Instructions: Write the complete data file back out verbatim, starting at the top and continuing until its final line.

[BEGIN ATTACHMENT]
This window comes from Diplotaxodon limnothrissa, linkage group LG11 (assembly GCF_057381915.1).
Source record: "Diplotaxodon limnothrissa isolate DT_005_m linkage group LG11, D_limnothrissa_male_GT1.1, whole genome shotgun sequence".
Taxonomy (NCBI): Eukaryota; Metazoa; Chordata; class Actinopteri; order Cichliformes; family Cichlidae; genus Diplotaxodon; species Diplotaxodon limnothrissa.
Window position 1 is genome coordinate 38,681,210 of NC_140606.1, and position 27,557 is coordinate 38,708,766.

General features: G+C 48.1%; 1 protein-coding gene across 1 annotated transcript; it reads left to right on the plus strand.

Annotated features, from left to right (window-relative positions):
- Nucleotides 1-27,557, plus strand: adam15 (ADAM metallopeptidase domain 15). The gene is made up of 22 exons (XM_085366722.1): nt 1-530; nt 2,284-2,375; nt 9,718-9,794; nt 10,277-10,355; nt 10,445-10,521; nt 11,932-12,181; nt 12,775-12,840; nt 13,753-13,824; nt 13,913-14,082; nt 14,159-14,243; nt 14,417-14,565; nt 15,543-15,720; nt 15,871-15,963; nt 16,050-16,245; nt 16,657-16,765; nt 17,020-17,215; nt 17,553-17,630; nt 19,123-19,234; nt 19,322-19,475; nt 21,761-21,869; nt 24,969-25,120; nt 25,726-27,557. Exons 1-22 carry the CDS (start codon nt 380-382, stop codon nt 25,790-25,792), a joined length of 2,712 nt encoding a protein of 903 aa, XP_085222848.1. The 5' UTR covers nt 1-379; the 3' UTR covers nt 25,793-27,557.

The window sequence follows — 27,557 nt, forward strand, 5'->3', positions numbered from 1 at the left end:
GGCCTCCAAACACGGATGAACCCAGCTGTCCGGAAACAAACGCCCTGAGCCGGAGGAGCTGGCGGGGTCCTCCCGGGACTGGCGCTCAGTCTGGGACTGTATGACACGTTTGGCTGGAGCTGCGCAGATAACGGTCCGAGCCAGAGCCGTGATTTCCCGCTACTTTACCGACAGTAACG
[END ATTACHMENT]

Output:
This window comes from Diplotaxodon limnothrissa, linkage group LG11 (assembly GCF_057381915.1).
Source record: "Diplotaxodon limnothrissa isolate DT_005_m linkage group LG11, D_limnothrissa_male_GT1.1, whole genome shotgun sequence".
Taxonomy (NCBI): Eukaryota; Metazoa; Chordata; class Actinopteri; order Cichliformes; family Cichlidae; genus Diplotaxodon; species Diplotaxodon limnothrissa.
Window position 1 is genome coordinate 38,681,210 of NC_140606.1, and position 27,557 is coordinate 38,708,766.

General features: G+C 48.1%; 1 protein-coding gene across 1 annotated transcript; it reads left to right on the plus strand.

Annotated features, from left to right (window-relative positions):
- Nucleotides 1-27,557, plus strand: adam15 (ADAM metallopeptidase domain 15). The gene is made up of 22 exons (XM_085366722.1): nt 1-530; nt 2,284-2,375; nt 9,718-9,794; nt 10,277-10,355; nt 10,445-10,521; nt 11,932-12,181; nt 12,775-12,840; nt 13,753-13,824; nt 13,913-14,082; nt 14,159-14,243; nt 14,417-14,565; nt 15,543-15,720; nt 15,871-15,963; nt 16,050-16,245; nt 16,657-16,765; nt 17,020-17,215; nt 17,553-17,630; nt 19,123-19,234; nt 19,322-19,475; nt 21,761-21,869; nt 24,969-25,120; nt 25,726-27,557. Exons 1-22 carry the CDS (start codon nt 380-382, stop codon nt 25,790-25,792), a joined length of 2,712 nt encoding a protein of 903 aa, XP_085222848.1. The 5' UTR covers nt 1-379; the 3' UTR covers nt 25,793-27,557.

The window sequence follows — 27,557 nt, forward strand, 5'->3', positions numbered from 1 at the left end:
GGCCTCCAAACACGGATGAACCCAGCTGTCCGGAAACAAACGCCCTGAGCCGGAGGAGCTGGCGGGGTCCTCCCGGGACTGGCGCTCAGTCTGGGACTGTATGACACGTTTGGCTGGAGCTGCGCAGATAACGGTCCGAGCCAGAGCCGTGATTTCCCGCTACTTTACCGACAGTAACG